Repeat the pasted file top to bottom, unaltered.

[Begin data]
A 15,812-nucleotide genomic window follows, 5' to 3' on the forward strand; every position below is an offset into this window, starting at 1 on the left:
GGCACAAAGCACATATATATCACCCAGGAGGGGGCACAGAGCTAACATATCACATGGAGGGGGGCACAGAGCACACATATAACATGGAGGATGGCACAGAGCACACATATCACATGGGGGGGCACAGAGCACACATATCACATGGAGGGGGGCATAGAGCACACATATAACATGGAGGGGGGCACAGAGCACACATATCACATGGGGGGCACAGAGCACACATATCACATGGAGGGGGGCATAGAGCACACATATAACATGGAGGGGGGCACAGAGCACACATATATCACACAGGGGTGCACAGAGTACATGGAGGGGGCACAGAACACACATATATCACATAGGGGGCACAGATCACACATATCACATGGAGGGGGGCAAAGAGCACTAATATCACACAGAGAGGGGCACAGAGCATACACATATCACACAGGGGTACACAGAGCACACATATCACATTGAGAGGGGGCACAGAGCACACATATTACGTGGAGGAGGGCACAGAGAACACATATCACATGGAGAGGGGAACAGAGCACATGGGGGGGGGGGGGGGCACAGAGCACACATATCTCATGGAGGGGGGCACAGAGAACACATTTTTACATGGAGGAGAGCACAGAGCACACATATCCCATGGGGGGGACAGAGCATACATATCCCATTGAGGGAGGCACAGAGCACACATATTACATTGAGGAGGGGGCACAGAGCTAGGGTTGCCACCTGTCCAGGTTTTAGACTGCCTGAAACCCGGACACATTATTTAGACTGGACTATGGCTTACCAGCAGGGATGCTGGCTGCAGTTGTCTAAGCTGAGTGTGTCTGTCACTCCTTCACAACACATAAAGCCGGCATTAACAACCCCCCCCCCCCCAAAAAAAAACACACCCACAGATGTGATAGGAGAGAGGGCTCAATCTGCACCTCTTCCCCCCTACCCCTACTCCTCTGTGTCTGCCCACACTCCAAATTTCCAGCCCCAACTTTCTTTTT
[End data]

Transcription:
A 15,812-nucleotide genomic window follows, 5' to 3' on the forward strand; every position below is an offset into this window, starting at 1 on the left:
GGCACAAAGCACATATATATCACCCAGGAGGGGGCACAGAGCTAACATATCACATGGAGGGGGGCACAGAGCACACATATAACATGGAGGATGGCACAGAGCACACATATCACATGGGGGGGCACAGAGCACACATATCACATGGAGGGGGGCATAGAGCACACATATAACATGGAGGGGGGCACAGAGCACACATATCACATGGGGGGCACAGAGCACACATATCACATGGAGGGGGGCATAGAGCACACATATAACATGGAGGGGGGCACAGAGCACACATATATCACACAGGGGTGCACAGAGTACATGGAGGGGGCACAGAACACACATATATCACATAGGGGGCACAGATCACACATATCACATGGAGGGGGGCAAAGAGCACTAATATCACACAGAGAGGGGCACAGAGCATACACATATCACACAGGGGTACACAGAGCACACATATCACATTGAGAGGGGGCACAGAGCACACATATTACGTGGAGGAGGGCACAGAGAACACATATCACATGGAGAGGGGAACAGAGCACATGGGGGGGGGGGGGGGCACAGAGCACACATATCTCATGGAGGGGGGCACAGAGAACACATTTTTACATGGAGGAGAGCACAGAGCACACATATCCCATGGGGGGGACAGAGCATACATATCCCATTGAGGGAGGCACAGAGCACACATATTACATTGAGGAGGGGGCACAGAGCTAGGGTTGCCACCTGTCCAGGTTTTAGACTGCCTGAAACCCGGACACATTATTTAGACTGGACTATGGCTTACCAGCAGGGATGCTGGCTGCAGTTGTCTAAGCTGAGTGTGTCTGTCACTCCTTCACAACACATAAAGCCGGCATTAACAACCCCCCCCCCCCCAAAAAAAAACACACCCACAGATGTGATAGGAGAGAGGGCTCAATCTGCACCTCTTCCCCCCTACCCCTACTCCTCTGTGTCTGCCCACACTCCAAATTTCCAGCCCCAACTTTCTTTTT